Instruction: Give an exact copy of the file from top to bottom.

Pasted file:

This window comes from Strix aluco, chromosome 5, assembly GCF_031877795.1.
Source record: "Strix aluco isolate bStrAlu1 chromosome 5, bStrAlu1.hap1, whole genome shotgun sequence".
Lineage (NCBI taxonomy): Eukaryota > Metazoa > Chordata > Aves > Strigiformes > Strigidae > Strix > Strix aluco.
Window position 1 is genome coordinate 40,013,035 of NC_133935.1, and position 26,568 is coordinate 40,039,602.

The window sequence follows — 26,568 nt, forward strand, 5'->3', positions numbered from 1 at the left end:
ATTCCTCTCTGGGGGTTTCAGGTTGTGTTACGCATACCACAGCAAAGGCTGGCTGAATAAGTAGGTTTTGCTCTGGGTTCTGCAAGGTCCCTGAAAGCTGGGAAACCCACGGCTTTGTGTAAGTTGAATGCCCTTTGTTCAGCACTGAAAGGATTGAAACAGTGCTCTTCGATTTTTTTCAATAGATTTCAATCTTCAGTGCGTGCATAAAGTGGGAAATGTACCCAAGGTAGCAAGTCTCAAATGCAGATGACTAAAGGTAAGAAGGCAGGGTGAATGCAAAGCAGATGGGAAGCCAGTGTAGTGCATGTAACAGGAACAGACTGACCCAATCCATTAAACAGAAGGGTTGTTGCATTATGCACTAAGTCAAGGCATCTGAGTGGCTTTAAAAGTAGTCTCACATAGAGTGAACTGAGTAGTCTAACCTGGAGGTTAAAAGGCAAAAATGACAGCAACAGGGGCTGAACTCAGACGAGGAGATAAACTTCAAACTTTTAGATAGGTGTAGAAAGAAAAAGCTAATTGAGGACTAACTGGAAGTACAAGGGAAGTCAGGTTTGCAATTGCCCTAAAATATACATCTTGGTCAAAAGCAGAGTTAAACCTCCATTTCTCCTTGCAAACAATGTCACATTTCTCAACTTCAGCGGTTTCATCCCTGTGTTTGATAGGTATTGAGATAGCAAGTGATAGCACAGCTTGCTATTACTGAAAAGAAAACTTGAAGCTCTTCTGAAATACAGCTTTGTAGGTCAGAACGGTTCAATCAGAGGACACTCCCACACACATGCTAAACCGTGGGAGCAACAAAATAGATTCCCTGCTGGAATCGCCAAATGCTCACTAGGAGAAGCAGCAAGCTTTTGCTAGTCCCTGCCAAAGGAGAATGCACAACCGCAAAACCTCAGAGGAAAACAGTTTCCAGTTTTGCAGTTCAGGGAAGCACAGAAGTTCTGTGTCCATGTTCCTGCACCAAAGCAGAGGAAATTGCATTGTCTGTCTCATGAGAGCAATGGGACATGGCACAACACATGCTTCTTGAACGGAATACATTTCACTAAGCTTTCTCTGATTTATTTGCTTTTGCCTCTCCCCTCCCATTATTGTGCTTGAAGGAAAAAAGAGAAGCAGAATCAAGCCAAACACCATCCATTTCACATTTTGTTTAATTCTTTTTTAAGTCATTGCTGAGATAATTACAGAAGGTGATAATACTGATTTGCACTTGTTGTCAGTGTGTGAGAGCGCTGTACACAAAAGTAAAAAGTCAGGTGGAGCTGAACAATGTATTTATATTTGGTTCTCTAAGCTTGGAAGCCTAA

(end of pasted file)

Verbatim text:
This window comes from Strix aluco, chromosome 5, assembly GCF_031877795.1.
Source record: "Strix aluco isolate bStrAlu1 chromosome 5, bStrAlu1.hap1, whole genome shotgun sequence".
Lineage (NCBI taxonomy): Eukaryota > Metazoa > Chordata > Aves > Strigiformes > Strigidae > Strix > Strix aluco.
Window position 1 is genome coordinate 40,013,035 of NC_133935.1, and position 26,568 is coordinate 40,039,602.

The window sequence follows — 26,568 nt, forward strand, 5'->3', positions numbered from 1 at the left end:
ATTCCTCTCTGGGGGTTTCAGGTTGTGTTACGCATACCACAGCAAAGGCTGGCTGAATAAGTAGGTTTTGCTCTGGGTTCTGCAAGGTCCCTGAAAGCTGGGAAACCCACGGCTTTGTGTAAGTTGAATGCCCTTTGTTCAGCACTGAAAGGATTGAAACAGTGCTCTTCGATTTTTTTCAATAGATTTCAATCTTCAGTGCGTGCATAAAGTGGGAAATGTACCCAAGGTAGCAAGTCTCAAATGCAGATGACTAAAGGTAAGAAGGCAGGGTGAATGCAAAGCAGATGGGAAGCCAGTGTAGTGCATGTAACAGGAACAGACTGACCCAATCCATTAAACAGAAGGGTTGTTGCATTATGCACTAAGTCAAGGCATCTGAGTGGCTTTAAAAGTAGTCTCACATAGAGTGAACTGAGTAGTCTAACCTGGAGGTTAAAAGGCAAAAATGACAGCAACAGGGGCTGAACTCAGACGAGGAGATAAACTTCAAACTTTTAGATAGGTGTAGAAAGAAAAAGCTAATTGAGGACTAACTGGAAGTACAAGGGAAGTCAGGTTTGCAATTGCCCTAAAATATACATCTTGGTCAAAAGCAGAGTTAAACCTCCATTTCTCCTTGCAAACAATGTCACATTTCTCAACTTCAGCGGTTTCATCCCTGTGTTTGATAGGTATTGAGATAGCAAGTGATAGCACAGCTTGCTATTACTGAAAAGAAAACTTGAAGCTCTTCTGAAATACAGCTTTGTAGGTCAGAACGGTTCAATCAGAGGACACTCCCACACACATGCTAAACCGTGGGAGCAACAAAATAGATTCCCTGCTGGAATCGCCAAATGCTCACTAGGAGAAGCAGCAAGCTTTTGCTAGTCCCTGCCAAAGGAGAATGCACAACCGCAAAACCTCAGAGGAAAACAGTTTCCAGTTTTGCAGTTCAGGGAAGCACAGAAGTTCTGTGTCCATGTTCCTGCACCAAAGCAGAGGAAATTGCATTGTCTGTCTCATGAGAGCAATGGGACATGGCACAACACATGCTTCTTGAACGGAATACATTTCACTAAGCTTTCTCTGATTTATTTGCTTTTGCCTCTCCCCTCCCATTATTGTGCTTGAAGGAAAAAAGAGAAGCAGAATCAAGCCAAACACCATCCATTTCACATTTTGTTTAATTCTTTTTTAAGTCATTGCTGAGATAATTACAGAAGGTGATAATACTGATTTGCACTTGTTGTCAGTGTGTGAGAGCGCTGTACACAAAAGTAAAAAGTCAGGTGGAGCTGAACAATGTATTTATATTTGGTTCTCTAAGCTTGGAAGCCTAA